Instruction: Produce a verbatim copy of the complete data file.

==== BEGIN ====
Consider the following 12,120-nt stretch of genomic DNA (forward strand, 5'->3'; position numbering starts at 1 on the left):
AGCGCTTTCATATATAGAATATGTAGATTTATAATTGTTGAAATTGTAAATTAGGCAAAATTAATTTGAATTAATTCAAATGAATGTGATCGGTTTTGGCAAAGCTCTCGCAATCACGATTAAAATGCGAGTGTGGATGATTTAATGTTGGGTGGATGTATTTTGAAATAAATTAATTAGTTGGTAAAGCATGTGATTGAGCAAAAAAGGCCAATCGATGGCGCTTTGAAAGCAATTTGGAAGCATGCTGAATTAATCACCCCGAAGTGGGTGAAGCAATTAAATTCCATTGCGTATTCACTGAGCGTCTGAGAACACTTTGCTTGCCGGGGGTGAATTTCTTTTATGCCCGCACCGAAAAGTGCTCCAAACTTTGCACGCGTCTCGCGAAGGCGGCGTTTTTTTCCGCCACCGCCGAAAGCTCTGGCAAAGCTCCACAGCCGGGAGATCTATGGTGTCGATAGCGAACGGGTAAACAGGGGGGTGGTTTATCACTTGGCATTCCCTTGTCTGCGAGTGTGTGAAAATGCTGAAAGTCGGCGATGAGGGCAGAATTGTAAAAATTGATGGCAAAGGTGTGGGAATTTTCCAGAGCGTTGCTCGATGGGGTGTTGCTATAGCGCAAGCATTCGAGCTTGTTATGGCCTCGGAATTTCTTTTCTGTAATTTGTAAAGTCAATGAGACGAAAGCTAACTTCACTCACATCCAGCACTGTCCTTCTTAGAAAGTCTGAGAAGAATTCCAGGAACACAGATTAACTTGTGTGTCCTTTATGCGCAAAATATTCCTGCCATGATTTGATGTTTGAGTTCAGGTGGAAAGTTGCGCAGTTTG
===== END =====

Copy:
Consider the following 12,120-nt stretch of genomic DNA (forward strand, 5'->3'; position numbering starts at 1 on the left):
AGCGCTTTCATATATAGAATATGTAGATTTATAATTGTTGAAATTGTAAATTAGGCAAAATTAATTTGAATTAATTCAAATGAATGTGATCGGTTTTGGCAAAGCTCTCGCAATCACGATTAAAATGCGAGTGTGGATGATTTAATGTTGGGTGGATGTATTTTGAAATAAATTAATTAGTTGGTAAAGCATGTGATTGAGCAAAAAAGGCCAATCGATGGCGCTTTGAAAGCAATTTGGAAGCATGCTGAATTAATCACCCCGAAGTGGGTGAAGCAATTAAATTCCATTGCGTATTCACTGAGCGTCTGAGAACACTTTGCTTGCCGGGGGTGAATTTCTTTTATGCCCGCACCGAAAAGTGCTCCAAACTTTGCACGCGTCTCGCGAAGGCGGCGTTTTTTTCCGCCACCGCCGAAAGCTCTGGCAAAGCTCCACAGCCGGGAGATCTATGGTGTCGATAGCGAACGGGTAAACAGGGGGGTGGTTTATCACTTGGCATTCCCTTGTCTGCGAGTGTGTGAAAATGCTGAAAGTCGGCGATGAGGGCAGAATTGTAAAAATTGATGGCAAAGGTGTGGGAATTTTCCAGAGCGTTGCTCGATGGGGTGTTGCTATAGCGCAAGCATTCGAGCTTGTTATGGCCTCGGAATTTCTTTTCTGTAATTTGTAAAGTCAATGAGACGAAAGCTAACTTCACTCACATCCAGCACTGTCCTTCTTAGAAAGTCTGAGAAGAATTCCAGGAACACAGATTAACTTGTGTGTCCTTTATGCGCAAAATATTCCTGCCATGATTTGATGTTTGAGTTCAGGTGGAAAGTTGCGCAGTTTG